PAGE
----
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Public Private Partnerships: A licence to print money … or value for money?

Author - Raymond Turner


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2 What is a PPP?

PPPs are defined in many different ways depending on which country and/or local authority is using a PPP to deliver a project.

According to the Guidelines of the National Department for the Irish Government (see http://www.ppp.gov.ie), a PPP is an arrangement between the public and private sectors (consistent with a broad range of possible partnership structures) with clear agreement on shared objectives for the delivery of public infrastructure and/or public services by the private sector that would otherwise have been provided through traditional public sector procurement.

A particular arrangement or project may constitute a PPP where the following key characteristics are present:

  • shared responsibility for the provision of the infrastructure or services with a significant level of risk being taken by the private sector, for example, in infrastructure projects, linking design and construction with one or all of the finance, operate and maintain elements
  • long-term commitment by the public sector to the provision of quality public services to consumers through contractual arrangements with private sector operators
  • better value for money and optimal allocation of risk, for example, by exploiting private sector competencies (managerial, technical, financial and innovation) over the project’s lifetime and by promoting the cross-transfer of skills between the public and private partners.

(National Development Finance Agency; see http://www.ndfa.ie)

PPP refers to the agreement between a public body and a private entity in order to deliver a public service in an economic, efficient and effective manner to the public user. The term is believed to have originated from the USA, however the concept has its origins back to seventeenth-century Europe where individuals were granted concessions to operate canals in France and roads in the United Kingdom (UK). The concept dates even further back in other countries such as Asia and Africa (Grimsey and Lewis 2005). PPPs evolved from a policy implemented by the Conservative government in the UK in 1992 called the Private Finance Initiative (PFI). The succeeding Labour government developed the concept in order to deliver public services and goods. The view adopted was that by combining the perceived experience and expertise of the private sector in its ability to deliver projects successfully to satisfy a public need, the public would receive better value at a lower cost (Yescombe 2007).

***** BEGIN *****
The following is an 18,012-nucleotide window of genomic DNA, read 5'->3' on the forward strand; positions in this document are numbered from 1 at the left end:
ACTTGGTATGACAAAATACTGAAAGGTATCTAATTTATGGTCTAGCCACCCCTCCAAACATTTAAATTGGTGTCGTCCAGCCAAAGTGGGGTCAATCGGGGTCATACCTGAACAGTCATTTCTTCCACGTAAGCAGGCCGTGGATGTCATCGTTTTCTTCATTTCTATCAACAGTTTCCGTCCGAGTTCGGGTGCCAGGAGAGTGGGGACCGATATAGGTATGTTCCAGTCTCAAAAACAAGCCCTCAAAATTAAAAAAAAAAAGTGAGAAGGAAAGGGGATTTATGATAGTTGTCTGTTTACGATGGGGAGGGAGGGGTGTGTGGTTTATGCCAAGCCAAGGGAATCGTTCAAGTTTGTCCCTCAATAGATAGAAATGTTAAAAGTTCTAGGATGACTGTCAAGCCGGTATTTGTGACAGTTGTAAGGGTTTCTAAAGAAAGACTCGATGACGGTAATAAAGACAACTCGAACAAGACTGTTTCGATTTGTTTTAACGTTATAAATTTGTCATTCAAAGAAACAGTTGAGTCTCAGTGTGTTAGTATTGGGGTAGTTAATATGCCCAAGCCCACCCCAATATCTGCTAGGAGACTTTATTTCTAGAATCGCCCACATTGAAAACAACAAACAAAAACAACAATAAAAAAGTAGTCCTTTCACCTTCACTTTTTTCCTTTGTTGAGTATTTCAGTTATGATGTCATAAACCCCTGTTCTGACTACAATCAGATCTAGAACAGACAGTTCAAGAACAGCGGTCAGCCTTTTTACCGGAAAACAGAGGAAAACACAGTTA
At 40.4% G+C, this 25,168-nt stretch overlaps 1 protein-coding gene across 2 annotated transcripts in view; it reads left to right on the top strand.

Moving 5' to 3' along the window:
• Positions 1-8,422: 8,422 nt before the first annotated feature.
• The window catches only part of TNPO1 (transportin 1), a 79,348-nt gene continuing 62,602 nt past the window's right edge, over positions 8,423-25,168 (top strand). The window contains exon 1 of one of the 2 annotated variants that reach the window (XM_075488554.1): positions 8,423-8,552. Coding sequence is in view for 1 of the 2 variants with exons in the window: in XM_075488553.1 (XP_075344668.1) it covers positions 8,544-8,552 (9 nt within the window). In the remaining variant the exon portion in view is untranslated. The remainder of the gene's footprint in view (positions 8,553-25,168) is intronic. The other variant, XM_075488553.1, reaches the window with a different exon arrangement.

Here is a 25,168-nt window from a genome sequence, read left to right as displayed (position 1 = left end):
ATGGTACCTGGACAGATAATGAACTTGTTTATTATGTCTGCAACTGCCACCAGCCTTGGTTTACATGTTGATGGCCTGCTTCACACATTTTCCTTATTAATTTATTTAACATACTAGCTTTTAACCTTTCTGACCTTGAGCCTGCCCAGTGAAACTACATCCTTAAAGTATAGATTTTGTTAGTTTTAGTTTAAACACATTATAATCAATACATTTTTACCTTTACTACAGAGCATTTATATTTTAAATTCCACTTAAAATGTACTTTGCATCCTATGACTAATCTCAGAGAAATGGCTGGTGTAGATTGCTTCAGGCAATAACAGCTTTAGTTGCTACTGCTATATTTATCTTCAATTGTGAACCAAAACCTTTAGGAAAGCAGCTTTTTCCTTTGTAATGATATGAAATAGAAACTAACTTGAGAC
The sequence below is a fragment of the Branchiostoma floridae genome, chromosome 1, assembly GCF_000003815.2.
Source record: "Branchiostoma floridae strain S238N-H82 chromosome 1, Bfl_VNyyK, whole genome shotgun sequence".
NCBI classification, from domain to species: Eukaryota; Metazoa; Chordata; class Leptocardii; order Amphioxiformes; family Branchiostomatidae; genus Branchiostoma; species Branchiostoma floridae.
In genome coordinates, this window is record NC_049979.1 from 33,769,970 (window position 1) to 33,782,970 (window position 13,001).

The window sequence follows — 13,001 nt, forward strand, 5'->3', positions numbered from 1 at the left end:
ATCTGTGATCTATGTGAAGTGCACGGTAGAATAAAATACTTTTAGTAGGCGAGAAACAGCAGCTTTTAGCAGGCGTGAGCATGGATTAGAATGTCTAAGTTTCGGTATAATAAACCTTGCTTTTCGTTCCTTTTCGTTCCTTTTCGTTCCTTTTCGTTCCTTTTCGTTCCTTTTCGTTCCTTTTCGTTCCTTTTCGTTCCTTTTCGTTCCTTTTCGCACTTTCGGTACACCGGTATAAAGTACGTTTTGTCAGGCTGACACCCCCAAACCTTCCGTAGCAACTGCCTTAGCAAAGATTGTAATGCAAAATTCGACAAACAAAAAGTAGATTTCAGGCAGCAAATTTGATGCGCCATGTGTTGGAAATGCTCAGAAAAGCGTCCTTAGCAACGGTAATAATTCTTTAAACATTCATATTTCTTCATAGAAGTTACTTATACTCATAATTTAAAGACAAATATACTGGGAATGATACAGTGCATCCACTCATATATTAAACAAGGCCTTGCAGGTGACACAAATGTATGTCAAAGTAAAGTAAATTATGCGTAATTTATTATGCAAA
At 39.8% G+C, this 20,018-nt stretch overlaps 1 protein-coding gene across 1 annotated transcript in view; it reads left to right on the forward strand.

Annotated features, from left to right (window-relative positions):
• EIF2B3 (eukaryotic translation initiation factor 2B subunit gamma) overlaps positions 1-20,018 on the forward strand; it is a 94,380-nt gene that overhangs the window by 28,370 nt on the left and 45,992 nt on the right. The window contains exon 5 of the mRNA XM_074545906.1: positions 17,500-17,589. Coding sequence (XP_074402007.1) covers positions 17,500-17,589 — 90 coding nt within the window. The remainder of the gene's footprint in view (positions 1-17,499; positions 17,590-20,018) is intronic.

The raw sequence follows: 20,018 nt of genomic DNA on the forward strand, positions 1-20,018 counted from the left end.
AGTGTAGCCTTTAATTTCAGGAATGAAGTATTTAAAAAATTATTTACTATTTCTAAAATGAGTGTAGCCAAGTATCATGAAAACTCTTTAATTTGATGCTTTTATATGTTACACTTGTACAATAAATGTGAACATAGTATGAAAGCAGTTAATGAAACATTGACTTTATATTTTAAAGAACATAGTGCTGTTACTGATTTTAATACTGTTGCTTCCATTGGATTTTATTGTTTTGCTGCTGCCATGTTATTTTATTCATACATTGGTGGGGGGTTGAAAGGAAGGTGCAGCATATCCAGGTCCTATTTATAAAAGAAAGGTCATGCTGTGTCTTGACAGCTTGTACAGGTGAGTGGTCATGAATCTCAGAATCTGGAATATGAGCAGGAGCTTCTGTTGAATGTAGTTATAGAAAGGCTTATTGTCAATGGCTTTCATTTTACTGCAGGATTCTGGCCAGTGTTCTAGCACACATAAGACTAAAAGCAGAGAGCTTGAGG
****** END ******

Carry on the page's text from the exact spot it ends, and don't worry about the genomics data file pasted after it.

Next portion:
The common practice is to establish a special purpose vehicle (SPV) which will be a legal, corporate entity in its own right. Usually the private consortium establishes a SPV to create, operate, manage and maintain the platform for delivery of the public service. The ownership of the SPV is usually a combination of any or all of the partners, such as the public agency, the project promoters, the private consortium and the financing partner. The objective of the SPV is either to create an asset to deliver a public service or to transfer an existing asset in order to deliver a public service. The intention is that the public receives what is termed, and measured as VfM, i.e. the tax-payer receives better value for their money.

PPPs can be a concession or a licence granted by the state to a private entity to operate an asset or deliver a service for the benefit of the members the public. The theory implies that this type of arrangement is a ‘win-win-win’ for the government, the public and the private consortium. PPP agreements enable the use of public assets by the SPV to deliver better VfM.

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